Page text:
My Favorite Brunette

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My Favorite Brunette
My Favorite Brunette.jpg
Theatrical release poster
Directed by Elliott Nugent
Produced by Danny Dare
Screenplay by
Starring
Music by Robert Emmett Dolan
Cinematography Lionel Lindon
Edited by Ellsworth Hoagland
Production
company
Hope Enteriprises
Distributed by Paramount Pictures
Release date
  • March 19, 1947 (1947-03-19) (United States)
Running time
87 minutes
Country United States
Language English
Box office $3.1 million (US rentals)[1]

My Favorite Brunette is a 1947 American romantic comedy film and film noir parody, directed by Elliott Nugent and starring Bob Hope and Dorothy Lamour.[2] Written by Edmund Beloin and Jack Rose, the film is about a baby photographer on death row in San Quentin State Prison who tells reporters his history. While taking care of his private-eye neighbor's office, he is asked by an irresistible baroness to find a missing baron, which initiates a series of confusing but sinister events in a gloomy mansion and a private sanatorium. Spoofing movie detectives and the film noir style, the film features Lon Chaney, Jr. playing Willie, a character based on his Of Mice and Men role Lennie; Peter Lorre as Kismet, a comic take on his many film noir roles; and cameo appearances by film noir regular Alan Ladd and Hope partner Bing Crosby. Sequences were filmed in San Francisco and Pebble Beach, California.[3]

Synopsis[edit]

The story is told in flashback from Death Row as Ronnie Jackson (Hope) relates to a group of reporters the events that lead to his murder conviction. Jackson is a San Francisco baby photographer who dreams about being a real private detective like his office neighbor Sam McCloud (Ladd). One day he is mistaken for a detective by mysterious lady in distress Carlotta Montay (Lamour), who claims that her wheelchair-bound husband was kidnapped at the pier as they arrived from overseas. A sinister figure (Lorre) listens at the office door. Carlotta gives Ronnie her address, and a coded map. Ronnie hides the map in the cups next to his office water cooler. Ronnie then drives to the address, which is a mansion down the Peninsula. Kismet (Lorre) greets him at the door. Carlotta tells Ronnie that the missing man is her uncle, not her husband. He entered the country on some secret mission, she says. The mansion belongs to Major Montague, she says, who was a former partner of her uncle. Major Montague enters the room, and calls Carlotta away for a phone call. Major Montague also believes that Ronnie is a private detective, as he had Kismet follow him from the office. When Carlotta is out of the room, Montague tells Ronnie that Carlotta is mentally ill. He introduces Ronnie to a wheelchair-bound man in the next room as Carlotta's uncle, who tells Ronnie that he obviously has not been kidnapped. Ronnie tells Montague that Carlotta had given him a map to hold. Carlotta reenters the room, and when alone with Ronnie, tells him that the call was from her uncle, who told her he was safe. "He was forced to make that call", opines Carlotta. Now she suspects Montague, because he lied to Ronnie about her. She tells him to guard the map with his life.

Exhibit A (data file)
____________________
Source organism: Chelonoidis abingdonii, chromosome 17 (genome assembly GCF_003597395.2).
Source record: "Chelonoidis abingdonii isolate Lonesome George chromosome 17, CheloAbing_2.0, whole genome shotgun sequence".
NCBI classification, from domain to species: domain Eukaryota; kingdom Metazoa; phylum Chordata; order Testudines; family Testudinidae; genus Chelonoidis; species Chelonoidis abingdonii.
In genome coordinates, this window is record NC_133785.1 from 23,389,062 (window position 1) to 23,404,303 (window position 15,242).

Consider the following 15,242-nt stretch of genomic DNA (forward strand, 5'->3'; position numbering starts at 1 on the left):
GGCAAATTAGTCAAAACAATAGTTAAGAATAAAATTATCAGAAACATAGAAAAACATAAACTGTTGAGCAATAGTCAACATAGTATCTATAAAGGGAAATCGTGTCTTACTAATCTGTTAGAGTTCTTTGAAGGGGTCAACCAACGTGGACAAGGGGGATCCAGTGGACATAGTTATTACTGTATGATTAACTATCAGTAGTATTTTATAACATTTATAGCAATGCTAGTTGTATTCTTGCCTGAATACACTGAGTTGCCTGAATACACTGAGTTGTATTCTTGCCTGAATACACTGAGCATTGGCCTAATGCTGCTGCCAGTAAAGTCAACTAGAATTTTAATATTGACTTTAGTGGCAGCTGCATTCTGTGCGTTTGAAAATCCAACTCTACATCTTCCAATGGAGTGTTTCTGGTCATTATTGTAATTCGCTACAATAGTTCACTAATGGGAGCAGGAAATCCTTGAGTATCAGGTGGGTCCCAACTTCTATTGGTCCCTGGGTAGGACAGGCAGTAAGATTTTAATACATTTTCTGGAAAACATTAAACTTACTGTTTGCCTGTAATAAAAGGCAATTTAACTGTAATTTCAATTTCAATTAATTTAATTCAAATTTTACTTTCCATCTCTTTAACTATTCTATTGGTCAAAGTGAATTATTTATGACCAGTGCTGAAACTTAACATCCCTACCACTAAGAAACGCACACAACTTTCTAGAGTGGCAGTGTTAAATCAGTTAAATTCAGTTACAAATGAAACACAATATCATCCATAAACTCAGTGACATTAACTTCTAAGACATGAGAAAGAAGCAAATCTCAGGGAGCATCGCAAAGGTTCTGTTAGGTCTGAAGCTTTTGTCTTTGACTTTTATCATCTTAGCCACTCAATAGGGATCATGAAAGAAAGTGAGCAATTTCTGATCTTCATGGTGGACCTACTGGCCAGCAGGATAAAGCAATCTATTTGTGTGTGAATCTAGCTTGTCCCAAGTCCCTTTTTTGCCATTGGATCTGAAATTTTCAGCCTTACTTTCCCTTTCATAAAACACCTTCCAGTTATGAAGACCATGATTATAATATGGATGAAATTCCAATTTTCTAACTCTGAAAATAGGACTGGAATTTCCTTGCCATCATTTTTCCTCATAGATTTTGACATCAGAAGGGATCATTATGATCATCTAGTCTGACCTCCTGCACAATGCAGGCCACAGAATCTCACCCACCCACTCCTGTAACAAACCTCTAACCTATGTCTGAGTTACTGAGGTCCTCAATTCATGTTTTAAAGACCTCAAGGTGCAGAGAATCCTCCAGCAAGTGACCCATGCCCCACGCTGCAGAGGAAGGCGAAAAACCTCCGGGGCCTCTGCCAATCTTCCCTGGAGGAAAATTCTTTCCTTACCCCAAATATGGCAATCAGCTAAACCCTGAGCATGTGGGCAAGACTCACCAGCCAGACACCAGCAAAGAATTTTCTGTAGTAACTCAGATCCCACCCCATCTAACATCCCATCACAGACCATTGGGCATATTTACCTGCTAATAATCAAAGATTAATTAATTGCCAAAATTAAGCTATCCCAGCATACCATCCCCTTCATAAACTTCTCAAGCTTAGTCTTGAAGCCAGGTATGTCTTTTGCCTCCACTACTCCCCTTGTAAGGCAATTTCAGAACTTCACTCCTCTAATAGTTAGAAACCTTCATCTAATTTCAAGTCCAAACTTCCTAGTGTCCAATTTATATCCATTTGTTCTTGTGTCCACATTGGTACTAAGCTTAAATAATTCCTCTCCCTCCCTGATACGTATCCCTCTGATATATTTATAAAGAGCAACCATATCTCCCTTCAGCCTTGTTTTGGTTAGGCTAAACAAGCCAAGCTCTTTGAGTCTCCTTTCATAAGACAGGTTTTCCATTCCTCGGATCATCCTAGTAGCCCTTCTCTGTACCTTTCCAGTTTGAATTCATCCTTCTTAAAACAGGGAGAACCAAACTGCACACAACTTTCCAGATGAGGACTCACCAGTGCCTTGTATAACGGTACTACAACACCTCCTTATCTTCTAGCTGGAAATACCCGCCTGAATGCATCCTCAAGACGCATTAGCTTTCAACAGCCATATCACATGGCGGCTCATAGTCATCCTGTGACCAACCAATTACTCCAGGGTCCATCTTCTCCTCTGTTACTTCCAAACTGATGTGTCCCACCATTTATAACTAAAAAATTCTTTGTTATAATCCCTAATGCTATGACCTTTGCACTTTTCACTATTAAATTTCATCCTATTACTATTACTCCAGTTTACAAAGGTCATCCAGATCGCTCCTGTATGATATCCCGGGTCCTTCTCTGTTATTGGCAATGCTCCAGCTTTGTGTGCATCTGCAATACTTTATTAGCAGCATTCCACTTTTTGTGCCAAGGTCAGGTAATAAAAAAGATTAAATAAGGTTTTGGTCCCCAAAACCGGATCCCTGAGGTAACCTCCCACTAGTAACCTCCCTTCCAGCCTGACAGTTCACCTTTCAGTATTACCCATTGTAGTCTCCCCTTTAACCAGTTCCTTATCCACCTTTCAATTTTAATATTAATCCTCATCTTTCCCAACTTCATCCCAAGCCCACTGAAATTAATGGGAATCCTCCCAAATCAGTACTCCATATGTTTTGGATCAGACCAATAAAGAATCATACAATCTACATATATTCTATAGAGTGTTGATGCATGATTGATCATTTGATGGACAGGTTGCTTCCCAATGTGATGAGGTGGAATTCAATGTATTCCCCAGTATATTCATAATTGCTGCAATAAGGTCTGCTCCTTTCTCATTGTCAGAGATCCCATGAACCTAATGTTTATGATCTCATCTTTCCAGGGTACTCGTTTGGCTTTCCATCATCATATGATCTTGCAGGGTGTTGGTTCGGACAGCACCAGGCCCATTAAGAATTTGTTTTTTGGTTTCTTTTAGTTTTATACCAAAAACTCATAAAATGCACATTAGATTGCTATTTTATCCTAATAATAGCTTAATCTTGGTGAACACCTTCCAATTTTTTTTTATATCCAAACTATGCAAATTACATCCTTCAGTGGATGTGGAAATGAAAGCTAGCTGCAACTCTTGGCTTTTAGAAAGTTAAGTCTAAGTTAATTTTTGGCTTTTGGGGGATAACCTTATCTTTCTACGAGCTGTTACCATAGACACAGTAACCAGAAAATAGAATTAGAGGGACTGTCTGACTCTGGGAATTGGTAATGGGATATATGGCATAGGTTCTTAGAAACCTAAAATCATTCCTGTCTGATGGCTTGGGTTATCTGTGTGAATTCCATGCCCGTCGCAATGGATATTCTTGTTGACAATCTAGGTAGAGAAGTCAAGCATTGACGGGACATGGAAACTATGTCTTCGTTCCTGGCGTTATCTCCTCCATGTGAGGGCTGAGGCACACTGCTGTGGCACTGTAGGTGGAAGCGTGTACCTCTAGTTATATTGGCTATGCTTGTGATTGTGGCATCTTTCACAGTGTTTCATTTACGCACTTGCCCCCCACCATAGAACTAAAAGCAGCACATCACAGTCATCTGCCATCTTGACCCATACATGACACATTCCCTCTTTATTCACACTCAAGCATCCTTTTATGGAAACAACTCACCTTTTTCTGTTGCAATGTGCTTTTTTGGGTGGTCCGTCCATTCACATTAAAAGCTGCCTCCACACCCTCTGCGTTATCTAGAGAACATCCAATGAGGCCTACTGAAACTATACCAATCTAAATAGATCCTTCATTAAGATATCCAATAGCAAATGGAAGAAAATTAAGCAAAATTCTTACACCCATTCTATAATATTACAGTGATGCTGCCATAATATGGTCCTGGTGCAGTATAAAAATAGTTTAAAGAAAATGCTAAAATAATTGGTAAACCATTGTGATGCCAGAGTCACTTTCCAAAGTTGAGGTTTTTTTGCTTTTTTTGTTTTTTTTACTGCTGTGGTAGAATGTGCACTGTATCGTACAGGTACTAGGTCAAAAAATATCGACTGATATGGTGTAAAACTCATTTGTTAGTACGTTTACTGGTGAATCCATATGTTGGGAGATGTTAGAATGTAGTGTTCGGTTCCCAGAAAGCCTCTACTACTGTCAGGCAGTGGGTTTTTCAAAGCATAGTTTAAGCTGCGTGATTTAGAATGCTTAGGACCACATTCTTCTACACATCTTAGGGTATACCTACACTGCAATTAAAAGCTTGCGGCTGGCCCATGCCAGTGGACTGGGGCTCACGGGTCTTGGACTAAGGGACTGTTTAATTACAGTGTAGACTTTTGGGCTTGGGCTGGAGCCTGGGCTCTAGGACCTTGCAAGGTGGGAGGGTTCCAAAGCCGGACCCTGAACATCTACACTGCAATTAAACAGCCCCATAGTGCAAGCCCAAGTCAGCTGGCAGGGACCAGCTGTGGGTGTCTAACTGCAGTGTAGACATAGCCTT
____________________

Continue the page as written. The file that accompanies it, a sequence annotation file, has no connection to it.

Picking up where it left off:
As Ronnie leaves the mansion, he remembers that Kismet has kept his handgun. Ronnie climbs up a tree and looks into a window, and sees the "Uncle" stand up out of the wheelchair and walk around the room. As Ronnie snaps a photo of this fake uncle through the keyhole, Kismet, who has followed him, throws a knife at him. Ronnie flees to his car and roars out of the mansion grounds. The others chase him by car and shoot out his tire. Ronnie runs into an apartment and intercoms himself in by saying that he is "Joe", and many women buzz him in.

Back at his office, Ronnie develops the keyhole photo showing the "Uncle" walking about. Kismet has followed him there, and as Ronnie is calling the police, slugs him over the head, and burns the photo and what he thinks is the negative. When Ronnie comes to, a lady customer arrives to pick up her baby's photograph, and Ronnie gives her what he thinks is her baby's negative.